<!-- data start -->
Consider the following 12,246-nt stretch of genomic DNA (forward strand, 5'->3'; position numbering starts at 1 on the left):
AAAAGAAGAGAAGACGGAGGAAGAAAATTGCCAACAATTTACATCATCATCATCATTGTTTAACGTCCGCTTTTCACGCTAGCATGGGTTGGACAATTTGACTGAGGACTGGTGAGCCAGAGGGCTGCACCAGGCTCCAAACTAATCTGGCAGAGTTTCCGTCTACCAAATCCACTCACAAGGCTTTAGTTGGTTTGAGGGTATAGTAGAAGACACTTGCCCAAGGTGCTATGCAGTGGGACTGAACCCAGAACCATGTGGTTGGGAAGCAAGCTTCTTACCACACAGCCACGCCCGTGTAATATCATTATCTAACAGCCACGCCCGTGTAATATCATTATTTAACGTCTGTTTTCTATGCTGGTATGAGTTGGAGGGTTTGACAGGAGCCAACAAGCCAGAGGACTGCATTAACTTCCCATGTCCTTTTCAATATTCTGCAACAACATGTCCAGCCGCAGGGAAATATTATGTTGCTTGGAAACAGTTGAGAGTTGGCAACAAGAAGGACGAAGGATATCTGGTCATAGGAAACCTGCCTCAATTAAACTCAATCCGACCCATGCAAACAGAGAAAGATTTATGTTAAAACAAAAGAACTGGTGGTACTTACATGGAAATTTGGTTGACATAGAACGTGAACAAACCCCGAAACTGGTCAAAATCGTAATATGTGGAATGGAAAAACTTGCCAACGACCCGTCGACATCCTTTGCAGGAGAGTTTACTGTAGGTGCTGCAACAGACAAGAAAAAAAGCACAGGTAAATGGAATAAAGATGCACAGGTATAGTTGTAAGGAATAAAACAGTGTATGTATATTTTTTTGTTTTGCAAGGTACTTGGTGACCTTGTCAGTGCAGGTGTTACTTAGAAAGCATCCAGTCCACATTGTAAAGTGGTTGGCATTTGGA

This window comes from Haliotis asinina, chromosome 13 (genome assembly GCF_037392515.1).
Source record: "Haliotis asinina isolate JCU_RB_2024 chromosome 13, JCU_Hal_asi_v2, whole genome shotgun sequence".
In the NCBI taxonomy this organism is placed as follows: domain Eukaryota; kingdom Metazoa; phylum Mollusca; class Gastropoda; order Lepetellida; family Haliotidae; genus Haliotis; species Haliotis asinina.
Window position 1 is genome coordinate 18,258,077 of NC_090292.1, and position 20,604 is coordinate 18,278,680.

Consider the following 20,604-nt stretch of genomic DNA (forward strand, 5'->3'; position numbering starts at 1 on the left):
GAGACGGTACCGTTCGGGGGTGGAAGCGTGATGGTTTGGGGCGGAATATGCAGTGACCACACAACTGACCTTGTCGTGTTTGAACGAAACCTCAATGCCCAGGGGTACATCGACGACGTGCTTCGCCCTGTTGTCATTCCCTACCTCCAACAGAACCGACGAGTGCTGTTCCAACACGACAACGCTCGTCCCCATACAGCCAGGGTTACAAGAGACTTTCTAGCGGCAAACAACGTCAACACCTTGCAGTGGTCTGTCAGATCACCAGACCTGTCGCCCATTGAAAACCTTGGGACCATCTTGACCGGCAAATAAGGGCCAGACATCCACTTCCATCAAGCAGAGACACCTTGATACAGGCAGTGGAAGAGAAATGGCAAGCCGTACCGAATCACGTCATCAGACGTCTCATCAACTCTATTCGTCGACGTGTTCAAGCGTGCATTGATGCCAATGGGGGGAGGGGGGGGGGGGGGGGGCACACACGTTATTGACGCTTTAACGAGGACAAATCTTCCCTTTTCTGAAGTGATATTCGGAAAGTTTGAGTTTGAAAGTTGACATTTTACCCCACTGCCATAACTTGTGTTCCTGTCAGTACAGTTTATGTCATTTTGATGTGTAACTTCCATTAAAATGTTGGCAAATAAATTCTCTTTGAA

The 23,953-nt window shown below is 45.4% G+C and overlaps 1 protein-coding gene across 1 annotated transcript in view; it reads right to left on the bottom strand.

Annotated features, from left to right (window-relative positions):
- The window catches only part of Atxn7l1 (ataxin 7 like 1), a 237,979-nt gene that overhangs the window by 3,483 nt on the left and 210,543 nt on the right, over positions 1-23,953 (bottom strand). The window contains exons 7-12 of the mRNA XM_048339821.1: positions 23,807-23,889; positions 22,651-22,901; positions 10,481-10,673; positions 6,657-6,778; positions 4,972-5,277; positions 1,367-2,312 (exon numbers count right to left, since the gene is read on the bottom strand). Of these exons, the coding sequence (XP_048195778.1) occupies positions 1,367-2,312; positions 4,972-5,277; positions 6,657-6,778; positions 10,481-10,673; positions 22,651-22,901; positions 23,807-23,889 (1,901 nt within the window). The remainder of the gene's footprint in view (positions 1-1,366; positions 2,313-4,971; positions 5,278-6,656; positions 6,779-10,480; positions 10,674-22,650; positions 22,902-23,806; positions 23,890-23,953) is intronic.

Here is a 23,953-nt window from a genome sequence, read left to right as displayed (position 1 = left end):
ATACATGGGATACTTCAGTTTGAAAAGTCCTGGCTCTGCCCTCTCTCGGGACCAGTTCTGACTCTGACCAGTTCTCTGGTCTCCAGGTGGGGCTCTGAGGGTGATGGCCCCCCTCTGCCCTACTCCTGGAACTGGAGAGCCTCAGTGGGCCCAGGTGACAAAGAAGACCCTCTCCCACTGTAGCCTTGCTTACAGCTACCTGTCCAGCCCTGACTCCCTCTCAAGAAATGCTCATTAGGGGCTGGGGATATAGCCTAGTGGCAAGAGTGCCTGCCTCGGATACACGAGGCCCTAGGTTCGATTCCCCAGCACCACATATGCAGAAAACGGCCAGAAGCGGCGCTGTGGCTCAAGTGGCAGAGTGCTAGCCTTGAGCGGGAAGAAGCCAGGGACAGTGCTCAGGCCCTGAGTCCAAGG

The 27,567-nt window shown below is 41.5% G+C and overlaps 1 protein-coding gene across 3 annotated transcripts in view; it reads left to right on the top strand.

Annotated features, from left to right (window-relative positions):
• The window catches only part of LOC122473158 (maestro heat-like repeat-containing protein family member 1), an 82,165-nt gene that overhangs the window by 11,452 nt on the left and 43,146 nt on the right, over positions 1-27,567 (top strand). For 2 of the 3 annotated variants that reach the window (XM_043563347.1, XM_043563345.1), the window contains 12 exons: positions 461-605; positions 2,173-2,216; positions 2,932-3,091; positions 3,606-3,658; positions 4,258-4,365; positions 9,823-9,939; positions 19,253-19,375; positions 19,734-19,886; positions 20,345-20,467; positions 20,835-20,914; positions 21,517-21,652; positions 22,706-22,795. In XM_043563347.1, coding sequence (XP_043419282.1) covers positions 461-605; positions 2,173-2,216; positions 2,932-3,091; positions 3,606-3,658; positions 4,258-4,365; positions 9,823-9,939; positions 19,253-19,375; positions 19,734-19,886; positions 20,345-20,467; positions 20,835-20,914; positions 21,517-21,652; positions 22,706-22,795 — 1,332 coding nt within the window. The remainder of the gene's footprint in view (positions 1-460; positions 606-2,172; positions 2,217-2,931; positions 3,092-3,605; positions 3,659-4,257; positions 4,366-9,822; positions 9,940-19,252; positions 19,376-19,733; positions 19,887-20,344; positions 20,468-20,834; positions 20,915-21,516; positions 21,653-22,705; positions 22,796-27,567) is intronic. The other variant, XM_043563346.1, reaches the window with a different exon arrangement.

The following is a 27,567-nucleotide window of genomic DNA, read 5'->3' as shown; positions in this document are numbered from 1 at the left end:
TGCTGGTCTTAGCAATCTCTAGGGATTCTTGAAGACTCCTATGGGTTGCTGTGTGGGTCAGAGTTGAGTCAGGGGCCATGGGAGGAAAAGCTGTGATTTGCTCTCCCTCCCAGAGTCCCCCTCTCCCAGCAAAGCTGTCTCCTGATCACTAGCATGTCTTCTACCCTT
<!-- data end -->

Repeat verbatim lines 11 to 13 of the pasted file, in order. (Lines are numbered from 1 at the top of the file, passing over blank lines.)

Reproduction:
- The window catches only part of Atxn7l1 (ataxin 7 like 1), a 237,979-nt gene that overhangs the window by 3,483 nt on the left and 210,543 nt on the right, over positions 1-23,953 (bottom strand). The window contains exons 7-12 of the mRNA XM_048339821.1: positions 23,807-23,889; positions 22,651-22,901; positions 10,481-10,673; positions 6,657-6,778; positions 4,972-5,277; positions 1,367-2,312 (exon numbers count right to left, since the gene is read on the bottom strand). Of these exons, the coding sequence (XP_048195778.1) occupies positions 1,367-2,312; positions 4,972-5,277; positions 6,657-6,778; positions 10,481-10,673; positions 22,651-22,901; positions 23,807-23,889 (1,901 nt within the window). The remainder of the gene's footprint in view (positions 1-1,366; positions 2,313-4,971; positions 5,278-6,656; positions 6,779-10,480; positions 10,674-22,650; positions 22,902-23,806; positions 23,890-23,953) is intronic.

Here is a 23,953-nt window from a genome sequence, read left to right as displayed (position 1 = left end):
ATACATGGGATACTTCAGTTTGAAAAGTCCTGGCTCTGCCCTCTCTCGGGACCAGTTCTGACTCTGACCAGTTCTCTGGTCTCCAGGTGGGGCTCTGAGGGTGATGGCCCCCCTCTGCCCTACTCCTGGAACTGGAGAGCCTCAGTGGGCCCAGGTGACAAAGAAGACCCTCTCCCACTGTAGCCTTGCTTACAGCTACCTGTCCAGCCCTGACTCCCTCTCAAGAAATGCTCATTAGGGGCTGGGGATATAGCCTAGTGGCAAGAGTGCCTGCCTCGGATACACGAGGCCCTAGGTTCGATTCCCCAGCACCACATATGCAGAAAACGGCCAGAAGCGGCGCTGTGGCTCAAGTGGCAGAGTGCTAGCCTTGAGCGGGAAGAAGCCAGGGACAGTGCTCAGGCCCTGAGTCCAAGG